The scene of this article, is with children in one of our weekend classes at Pacific Rim Robotics.
When kids join us for the first time, we ask them what do robots mean to them. Friends ? helpers ? the Terminator ? And why they would like to study robotics and AI.
We get all sorts of interesting responses (with girls’ responses markedly different from those of boys , but that’s the subject of a different post !). As part of this “initiation” exercise, we like to show them real world videos, talk about ways in which you can improve lives with all this cool tech, and so on. One of the most popular ones is the BB-8 car showcased by NVIDIA at CES 2017. All things Boston Dynamics are a close second. And on AI, TJBot is the all-time favorite.
Cool cars always have a way of capturing kids’ imagination. Seeing an autonomous car in action, many kids walk away looking at them as the “holy grail” of robotics. Many (grown-up) practitioners will agree…
So as you can imagine, the recent Uber accident was a real dampener. Kids generally don’t like bad stuff happening to anyone – so it’s confusing. As educators and practitioners, it is our responsibility – to help them understand things like this, and better prepare them to build a world that’s safer, compassionate – not just efficient !
So here’s how this played out. Kids are “visual learners”, as we all know – so nothing makes a point better than showing them something real and tangible. So we used some of the fantastic simulation tools that the great guys & gals at Udacity have created.
Specifically, there’s this highway driving simulator that involves “path planning”. You program an autonomous vehicle to safely drive with other simulated traffic on a highway. Naturally the goal is to be efficient – but while being very safe. So you have to watch out for cars all around you, and effectively do a “constrained optimization” as you plan your movement. The simulator does the equivalent of “sensor fusion” in the real world – telling you everything it can sense from the world around you – through RADAR, LIDAR, cameras and the like.
NVIDIA did something similar recently, by introducing a system to “stress test” autonomous driving algorithms for safety.
So we ran a “safe” simulation first. Our algorithm took over the “persona” of the ideal driver – who stays within the speed limit, maintains proper distance with cars in front, passes only when absolutely safe relative to cars in front and behind (equivalent of the good habit of checking your rear view mirrors !) – and while doing all this good stuff, maintains the best speed to reach the destination.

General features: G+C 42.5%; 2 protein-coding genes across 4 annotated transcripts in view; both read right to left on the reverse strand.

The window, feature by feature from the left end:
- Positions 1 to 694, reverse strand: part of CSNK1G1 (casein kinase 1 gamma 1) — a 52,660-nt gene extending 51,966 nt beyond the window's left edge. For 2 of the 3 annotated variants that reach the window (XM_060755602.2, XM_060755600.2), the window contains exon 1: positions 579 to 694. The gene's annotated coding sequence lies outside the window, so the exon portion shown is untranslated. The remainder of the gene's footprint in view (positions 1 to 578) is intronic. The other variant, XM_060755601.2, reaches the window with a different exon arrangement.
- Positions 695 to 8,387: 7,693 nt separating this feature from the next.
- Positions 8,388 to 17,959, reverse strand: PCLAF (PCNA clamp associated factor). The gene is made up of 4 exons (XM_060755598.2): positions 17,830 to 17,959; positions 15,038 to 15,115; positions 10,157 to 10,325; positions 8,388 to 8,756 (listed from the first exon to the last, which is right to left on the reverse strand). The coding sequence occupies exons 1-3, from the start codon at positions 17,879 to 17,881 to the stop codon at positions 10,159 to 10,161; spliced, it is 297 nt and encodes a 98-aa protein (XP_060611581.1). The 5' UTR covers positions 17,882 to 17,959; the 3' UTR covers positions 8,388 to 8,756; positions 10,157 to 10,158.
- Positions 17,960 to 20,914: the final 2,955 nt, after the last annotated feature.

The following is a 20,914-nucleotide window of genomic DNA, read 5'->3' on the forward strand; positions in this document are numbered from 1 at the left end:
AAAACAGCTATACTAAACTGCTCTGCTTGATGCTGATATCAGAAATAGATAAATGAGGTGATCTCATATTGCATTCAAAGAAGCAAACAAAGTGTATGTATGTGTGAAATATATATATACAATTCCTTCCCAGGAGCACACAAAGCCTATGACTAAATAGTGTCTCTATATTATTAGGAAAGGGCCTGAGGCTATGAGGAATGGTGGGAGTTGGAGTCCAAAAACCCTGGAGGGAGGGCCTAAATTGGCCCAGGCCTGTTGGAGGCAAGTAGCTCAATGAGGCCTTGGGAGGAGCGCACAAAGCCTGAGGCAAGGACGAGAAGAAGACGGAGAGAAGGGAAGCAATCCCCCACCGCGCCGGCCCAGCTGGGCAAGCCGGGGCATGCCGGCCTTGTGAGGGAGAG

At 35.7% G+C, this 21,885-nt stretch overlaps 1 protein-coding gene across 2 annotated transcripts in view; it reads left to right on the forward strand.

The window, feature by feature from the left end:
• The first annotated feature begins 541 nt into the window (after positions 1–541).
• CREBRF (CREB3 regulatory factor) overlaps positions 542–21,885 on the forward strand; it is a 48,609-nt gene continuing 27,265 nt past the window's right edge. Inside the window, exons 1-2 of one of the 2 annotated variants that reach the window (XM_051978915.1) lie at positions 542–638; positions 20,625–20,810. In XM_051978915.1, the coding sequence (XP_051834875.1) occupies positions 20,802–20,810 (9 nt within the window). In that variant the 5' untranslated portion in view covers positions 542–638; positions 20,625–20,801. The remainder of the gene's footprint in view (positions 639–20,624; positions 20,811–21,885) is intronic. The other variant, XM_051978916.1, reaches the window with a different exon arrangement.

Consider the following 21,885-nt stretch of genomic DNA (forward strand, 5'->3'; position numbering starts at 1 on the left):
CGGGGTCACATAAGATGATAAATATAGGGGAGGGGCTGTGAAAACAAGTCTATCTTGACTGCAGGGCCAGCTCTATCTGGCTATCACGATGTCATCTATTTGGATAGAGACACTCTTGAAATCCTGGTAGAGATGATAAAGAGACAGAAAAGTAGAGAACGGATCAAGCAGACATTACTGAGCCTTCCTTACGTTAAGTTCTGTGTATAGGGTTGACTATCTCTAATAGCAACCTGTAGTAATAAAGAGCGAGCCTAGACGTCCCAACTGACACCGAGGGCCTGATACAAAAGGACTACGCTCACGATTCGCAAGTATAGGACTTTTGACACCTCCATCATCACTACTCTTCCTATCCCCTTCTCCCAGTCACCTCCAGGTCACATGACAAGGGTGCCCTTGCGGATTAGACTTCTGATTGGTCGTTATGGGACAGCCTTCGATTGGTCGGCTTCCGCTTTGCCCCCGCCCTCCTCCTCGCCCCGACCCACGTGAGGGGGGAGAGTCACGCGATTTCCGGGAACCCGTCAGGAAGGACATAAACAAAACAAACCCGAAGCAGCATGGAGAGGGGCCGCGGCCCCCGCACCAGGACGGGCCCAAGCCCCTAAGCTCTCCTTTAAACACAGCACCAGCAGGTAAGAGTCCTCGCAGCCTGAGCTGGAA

So, efficient … but also safe and polite https://www.youtube.com/embed/oWvhOwksr-w?feature=oembed
The key here, was to explain to kids the notion of “control” they had over the algorithm. You fear what you don’t understand. So we talked about exactly which parameters of the algorithm gave the car this persona – of a safe, efficient driver.
Now of course we had to see what a “rogue” driver looks like!
Ask kids what a “jerk on the road” looks like, and you’ll get a unanimous characterization. Speeding, tailgating, braking and accelerating hard, cutting in and out of lanes with narrow gaps… yep, they’ve seen them. In Bangalore, that’s literally every road, every time of the day.
So we discussed how the algorithm can equally easily mimic this behavior. And together, we tweaked some of these parameters. Our algorithm now used a higher max speed, lesser distance margin, harder braking and acceleration limits, and a smaller permissible gap for lane changes. Of course, it still had to do all this without collisions.
So we ran this “aggressive” simulation next – where essentially this new guy was a pain in the butt for everyone on the highway. https://www.youtube.com/embed/R8hkQYC2ciI?feature=oembed
One of the very interesting observations the kids could make, was that ultimately the “rogue” algorithm didn’t benefit a whole lot ! It didn’t reach the destination that much sooner – just ended up taking huge risks all along !
So after we went through all this – what do you think was the central question from the kids in the room ?
So ma’m, how can we make sure everyone uses the “good algorithm” ?
And there you have it !
This was obvious to kids in our small classroom. And that is essentially the point of this post.
Ultimately we will make AI “in our own image”.
Like us – the AI can be “biased”, “unfair”, “aggressive”. By trying to suggest that this new “unexplainable” tech is the enemy, we are avoiding where the responsibility really lies – squarely on the humans.
You are free to build a biased AI that denies credit with a profit objective, or a healthcare AI that has not gone through clinical hardening, or an “aggressive mode” in your self-driving car, or an AI that promotes fake news because it is clickbait that gets you Ad revenue, and so on… Similarly, the “hacking” of self-driving cars in the “Fate of the Furious” (Fast & Furious 8) was done very willingly, by very bad people…
In short, there isn’t something evil – with consciousness and independent agency – that’s likely to do all this. It will be practitioners – who, by the way, understand the science completely.
Our children will indeed inherit a world where all this is a real possibility. However, our responsibility is to make sure they are well-prepared – to not be helpless victims of powerful technology – but masters of their fate, using it for solving the hardest challenges of our time.